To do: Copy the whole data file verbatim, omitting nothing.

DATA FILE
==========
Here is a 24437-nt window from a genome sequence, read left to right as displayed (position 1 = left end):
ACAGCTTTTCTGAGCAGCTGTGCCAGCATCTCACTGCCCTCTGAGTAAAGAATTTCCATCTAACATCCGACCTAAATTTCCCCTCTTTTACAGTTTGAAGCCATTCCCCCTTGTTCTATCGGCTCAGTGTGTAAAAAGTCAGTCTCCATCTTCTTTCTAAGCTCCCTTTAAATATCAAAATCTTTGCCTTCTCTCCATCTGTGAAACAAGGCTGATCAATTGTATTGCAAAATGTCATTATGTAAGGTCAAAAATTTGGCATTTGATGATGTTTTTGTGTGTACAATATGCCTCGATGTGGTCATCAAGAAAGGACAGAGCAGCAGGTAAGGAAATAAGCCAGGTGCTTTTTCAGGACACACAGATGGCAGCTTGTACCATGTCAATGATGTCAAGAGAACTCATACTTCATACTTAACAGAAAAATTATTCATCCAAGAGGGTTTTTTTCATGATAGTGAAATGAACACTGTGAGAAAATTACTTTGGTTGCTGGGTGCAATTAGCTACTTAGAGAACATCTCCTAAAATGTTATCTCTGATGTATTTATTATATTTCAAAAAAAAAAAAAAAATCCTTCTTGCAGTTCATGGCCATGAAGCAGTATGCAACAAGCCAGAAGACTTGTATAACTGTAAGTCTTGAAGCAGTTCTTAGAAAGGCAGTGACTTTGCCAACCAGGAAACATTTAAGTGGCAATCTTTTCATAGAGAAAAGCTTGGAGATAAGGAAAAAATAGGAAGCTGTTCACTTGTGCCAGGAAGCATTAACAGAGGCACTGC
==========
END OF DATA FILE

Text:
Here is a 24437-nt window from a genome sequence, read left to right as displayed (position 1 = left end):
ACAGCTTTTCTGAGCAGCTGTGCCAGCATCTCACTGCCCTCTGAGTAAAGAATTTCCATCTAACATCCGACCTAAATTTCCCCTCTTTTACAGTTTGAAGCCATTCCCCCTTGTTCTATCGGCTCAGTGTGTAAAAAGTCAGTCTCCATCTTCTTTCTAAGCTCCCTTTAAATATCAAAATCTTTGCCTTCTCTCCATCTGTGAAACAAGGCTGATCAATTGTATTGCAAAATGTCATTATGTAAGGTCAAAAATTTGGCATTTGATGATGTTTTTGTGTGTACAATATGCCTCGATGTGGTCATCAAGAAAGGACAGAGCAGCAGGTAAGGAAATAAGCCAGGTGCTTTTTCAGGACACACAGATGGCAGCTTGTACCATGTCAATGATGTCAAGAGAACTCATACTTCATACTTAACAGAAAAATTATTCATCCAAGAGGGTTTTTTTCATGATAGTGAAATGAACACTGTGAGAAAATTACTTTGGTTGCTGGGTGCAATTAGCTACTTAGAGAACATCTCCTAAAATGTTATCTCTGATGTATTTATTATATTTCAAAAAAAAAAAAAAAATCCTTCTTGCAGTTCATGGCCATGAAGCAGTATGCAACAAGCCAGAAGACTTGTATAACTGTAAGTCTTGAAGCAGTTCTTAGAAAGGCAGTGACTTTGCCAACCAGGAAACATTTAAGTGGCAATCTTTTCATAGAGAAAAGCTTGGAGATAAGGAAAAAATAGGAAGCTGTTCACTTGTGCCAGGAAGCATTAACAGAGGCACTGC